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We are what we eat, or so the adage goes. But are consumers poised to make that declaration a reality in their eating practices this year? According to a recent Nielsen U.S. diet survey, losing weight was the second most common New Year’s resolution (32 percent), just behind getting fit and healthy (37 percent).
Women are putting a greater emphasis on their figures than men, as fitness and weight loss were tied as the top resolutions for women (37 percent), while weight loss ranked third on the list for men (24 percent) behind staying fit and healthy (37 percent) and enjoying life to the fullest (29 percent).
Half of U.S. respondents say they will follow a diet plan in 2015, 65 percent plan to exercise more and 43 percent intend to make healthier food choices. Women and men are closely aligned in their health goals. Sixty-five percent of women say they will exercise more, compared to 66 percent of men; 45 percent of women will make healthier food choices, compared to 40 percent of men; and 38 percent of women plan to employ portion control, compared to 38 percent of men.
The most popular diet food by a wide margin is fresh fruit (73 percent), followed by raw veggies (50 percent) and popcorn (40 percent). While diet fads come and go over time, innovative, back-to-basics foods that taste good and are easy to prepare and provide healthful benefits will have staying power.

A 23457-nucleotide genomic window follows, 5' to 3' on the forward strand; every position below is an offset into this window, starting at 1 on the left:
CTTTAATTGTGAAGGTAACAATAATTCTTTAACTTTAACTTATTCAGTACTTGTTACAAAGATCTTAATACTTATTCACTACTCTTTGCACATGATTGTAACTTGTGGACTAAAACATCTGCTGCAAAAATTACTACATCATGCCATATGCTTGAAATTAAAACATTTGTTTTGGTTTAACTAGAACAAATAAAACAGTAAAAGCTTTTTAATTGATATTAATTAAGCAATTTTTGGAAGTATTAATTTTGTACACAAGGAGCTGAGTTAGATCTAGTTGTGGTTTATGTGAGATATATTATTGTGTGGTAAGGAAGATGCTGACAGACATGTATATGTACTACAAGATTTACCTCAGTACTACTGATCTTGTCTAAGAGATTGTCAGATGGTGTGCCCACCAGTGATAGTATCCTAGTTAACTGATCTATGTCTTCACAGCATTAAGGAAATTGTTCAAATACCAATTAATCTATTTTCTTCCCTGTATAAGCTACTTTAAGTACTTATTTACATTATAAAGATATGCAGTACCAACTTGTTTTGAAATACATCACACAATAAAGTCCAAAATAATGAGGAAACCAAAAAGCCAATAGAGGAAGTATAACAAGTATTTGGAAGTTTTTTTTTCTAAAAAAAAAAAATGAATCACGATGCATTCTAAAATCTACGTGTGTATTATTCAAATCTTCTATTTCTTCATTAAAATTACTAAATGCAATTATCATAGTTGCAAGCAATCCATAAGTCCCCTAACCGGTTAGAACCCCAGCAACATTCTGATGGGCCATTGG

The gym will not be the only way to get fit in 2015. Technology is playing a part in helping America trim their waist lines. One-third of respondents (34 percent) say they will use a smartphone app to meet their weight-loss goals, 31 percent will employ a calorie tracker and 24 percent will rely on a diet-related website. For men, watch fitness devices came in third behind smartphone apps and calorie trackers (25 percent) as a tech choice, whereas only 12 percent of women will use tech devices in their fitness plans.
As consumers search for better, healthier and smarter solutions that fit their lifestyle, the motivation for manufacturers and retailers to foster strategies for a healthier world is powerful. While much has been done to reformulate products to eliminate or reduce the sugar, cholesterol, trans and saturated fat and sodium content from food and to introduce products high in desirable attributes like fiber and protein, there’s much more room for continued action.